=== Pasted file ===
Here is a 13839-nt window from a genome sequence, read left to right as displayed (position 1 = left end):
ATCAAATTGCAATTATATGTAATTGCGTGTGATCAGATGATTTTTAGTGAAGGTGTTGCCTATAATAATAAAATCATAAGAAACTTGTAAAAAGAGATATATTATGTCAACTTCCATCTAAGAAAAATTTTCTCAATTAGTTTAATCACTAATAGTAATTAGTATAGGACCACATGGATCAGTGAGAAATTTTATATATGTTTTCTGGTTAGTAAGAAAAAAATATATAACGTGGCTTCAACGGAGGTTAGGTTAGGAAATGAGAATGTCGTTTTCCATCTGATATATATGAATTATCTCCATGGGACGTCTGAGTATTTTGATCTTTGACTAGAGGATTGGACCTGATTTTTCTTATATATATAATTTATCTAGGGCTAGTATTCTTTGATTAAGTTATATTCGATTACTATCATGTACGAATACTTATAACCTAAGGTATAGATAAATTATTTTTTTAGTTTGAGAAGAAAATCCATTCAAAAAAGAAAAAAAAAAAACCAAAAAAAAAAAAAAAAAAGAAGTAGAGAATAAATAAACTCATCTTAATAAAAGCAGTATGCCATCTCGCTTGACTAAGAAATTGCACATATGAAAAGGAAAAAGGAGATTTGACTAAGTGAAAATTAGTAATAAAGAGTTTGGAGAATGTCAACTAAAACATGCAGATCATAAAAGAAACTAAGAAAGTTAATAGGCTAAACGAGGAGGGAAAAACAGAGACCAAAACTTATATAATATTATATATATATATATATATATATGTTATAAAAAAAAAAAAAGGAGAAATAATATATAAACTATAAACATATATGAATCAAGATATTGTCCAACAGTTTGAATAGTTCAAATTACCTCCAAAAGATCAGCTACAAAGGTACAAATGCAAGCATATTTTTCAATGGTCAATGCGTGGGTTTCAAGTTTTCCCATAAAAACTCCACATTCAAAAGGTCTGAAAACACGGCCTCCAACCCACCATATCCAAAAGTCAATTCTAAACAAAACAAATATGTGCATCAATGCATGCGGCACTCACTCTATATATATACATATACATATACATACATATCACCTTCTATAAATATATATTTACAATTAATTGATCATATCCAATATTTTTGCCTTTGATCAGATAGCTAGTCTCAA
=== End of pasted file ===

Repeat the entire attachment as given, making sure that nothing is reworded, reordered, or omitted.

Here is a 13839-nt window from a genome sequence, read left to right as displayed (position 1 = left end):
ATCAAATTGCAATTATATGTAATTGCGTGTGATCAGATGATTTTTAGTGAAGGTGTTGCCTATAATAATAAAATCATAAGAAACTTGTAAAAAGAGATATATTATGTCAACTTCCATCTAAGAAAAATTTTCTCAATTAGTTTAATCACTAATAGTAATTAGTATAGGACCACATGGATCAGTGAGAAATTTTATATATGTTTTCTGGTTAGTAAGAAAAAAATATATAACGTGGCTTCAACGGAGGTTAGGTTAGGAAATGAGAATGTCGTTTTCCATCTGATATATATGAATTATCTCCATGGGACGTCTGAGTATTTTGATCTTTGACTAGAGGATTGGACCTGATTTTTCTTATATATATAATTTATCTAGGGCTAGTATTCTTTGATTAAGTTATATTCGATTACTATCATGTACGAATACTTATAACCTAAGGTATAGATAAATTATTTTTTTAGTTTGAGAAGAAAATCCATTCAAAAAAGAAAAAAAAAAAACCAAAAAAAAAAAAAAAAAAGAAGTAGAGAATAAATAAACTCATCTTAATAAAAGCAGTATGCCATCTCGCTTGACTAAGAAATTGCACATATGAAAAGGAAAAAGGAGATTTGACTAAGTGAAAATTAGTAATAAAGAGTTTGGAGAATGTCAACTAAAACATGCAGATCATAAAAGAAACTAAGAAAGTTAATAGGCTAAACGAGGAGGGAAAAACAGAGACCAAAACTTATATAATATTATATATATATATATATATATATGTTATAAAAAAAAAAAAAGGAGAAATAATATATAAACTATAAACATATATGAATCAAGATATTGTCCAACAGTTTGAATAGTTCAAATTACCTCCAAAAGATCAGCTACAAAGGTACAAATGCAAGCATATTTTTCAATGGTCAATGCGTGGGTTTCAAGTTTTCCCATAAAAACTCCACATTCAAAAGGTCTGAAAACACGGCCTCCAACCCACCATATCCAAAAGTCAATTCTAAACAAAACAAATATGTGCATCAATGCATGCGGCACTCACTCTATATATATACATATACATATACATACATATCACCTTCTATAAATATATATTTACAATTAATTGATCATATCCAATATTTTTGCCTTTGATCAGATAGCTAGTCTCAA